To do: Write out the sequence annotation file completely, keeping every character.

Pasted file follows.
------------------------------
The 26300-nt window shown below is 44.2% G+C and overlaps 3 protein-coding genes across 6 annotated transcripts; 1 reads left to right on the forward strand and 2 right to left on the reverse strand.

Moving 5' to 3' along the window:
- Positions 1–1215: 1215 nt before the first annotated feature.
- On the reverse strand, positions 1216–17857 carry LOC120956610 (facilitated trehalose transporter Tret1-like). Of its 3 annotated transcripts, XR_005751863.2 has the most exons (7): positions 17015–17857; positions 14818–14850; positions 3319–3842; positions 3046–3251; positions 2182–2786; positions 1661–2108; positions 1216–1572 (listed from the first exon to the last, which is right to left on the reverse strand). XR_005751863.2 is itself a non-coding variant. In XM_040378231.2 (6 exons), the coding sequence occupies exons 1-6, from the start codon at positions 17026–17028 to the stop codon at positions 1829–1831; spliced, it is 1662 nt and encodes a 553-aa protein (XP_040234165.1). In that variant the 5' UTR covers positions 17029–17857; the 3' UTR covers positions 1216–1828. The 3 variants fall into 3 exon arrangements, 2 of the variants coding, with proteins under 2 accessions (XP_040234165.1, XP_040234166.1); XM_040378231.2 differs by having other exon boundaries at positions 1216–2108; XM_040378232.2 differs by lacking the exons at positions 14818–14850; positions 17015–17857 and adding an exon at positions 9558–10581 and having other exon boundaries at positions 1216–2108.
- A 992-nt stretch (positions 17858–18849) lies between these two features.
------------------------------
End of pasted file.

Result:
The 26300-nt window shown below is 44.2% G+C and overlaps 3 protein-coding genes across 6 annotated transcripts; 1 reads left to right on the forward strand and 2 right to left on the reverse strand.

Moving 5' to 3' along the window:
- Positions 1–1215: 1215 nt before the first annotated feature.
- On the reverse strand, positions 1216–17857 carry LOC120956610 (facilitated trehalose transporter Tret1-like). Of its 3 annotated transcripts, XR_005751863.2 has the most exons (7): positions 17015–17857; positions 14818–14850; positions 3319–3842; positions 3046–3251; positions 2182–2786; positions 1661–2108; positions 1216–1572 (listed from the first exon to the last, which is right to left on the reverse strand). XR_005751863.2 is itself a non-coding variant. In XM_040378231.2 (6 exons), the coding sequence occupies exons 1-6, from the start codon at positions 17026–17028 to the stop codon at positions 1829–1831; spliced, it is 1662 nt and encodes a 553-aa protein (XP_040234165.1). In that variant the 5' UTR covers positions 17029–17857; the 3' UTR covers positions 1216–1828. The 3 variants fall into 3 exon arrangements, 2 of the variants coding, with proteins under 2 accessions (XP_040234165.1, XP_040234166.1); XM_040378231.2 differs by having other exon boundaries at positions 1216–2108; XM_040378232.2 differs by lacking the exons at positions 14818–14850; positions 17015–17857 and adding an exon at positions 9558–10581 and having other exon boundaries at positions 1216–2108.
- A 992-nt stretch (positions 17858–18849) lies between these two features.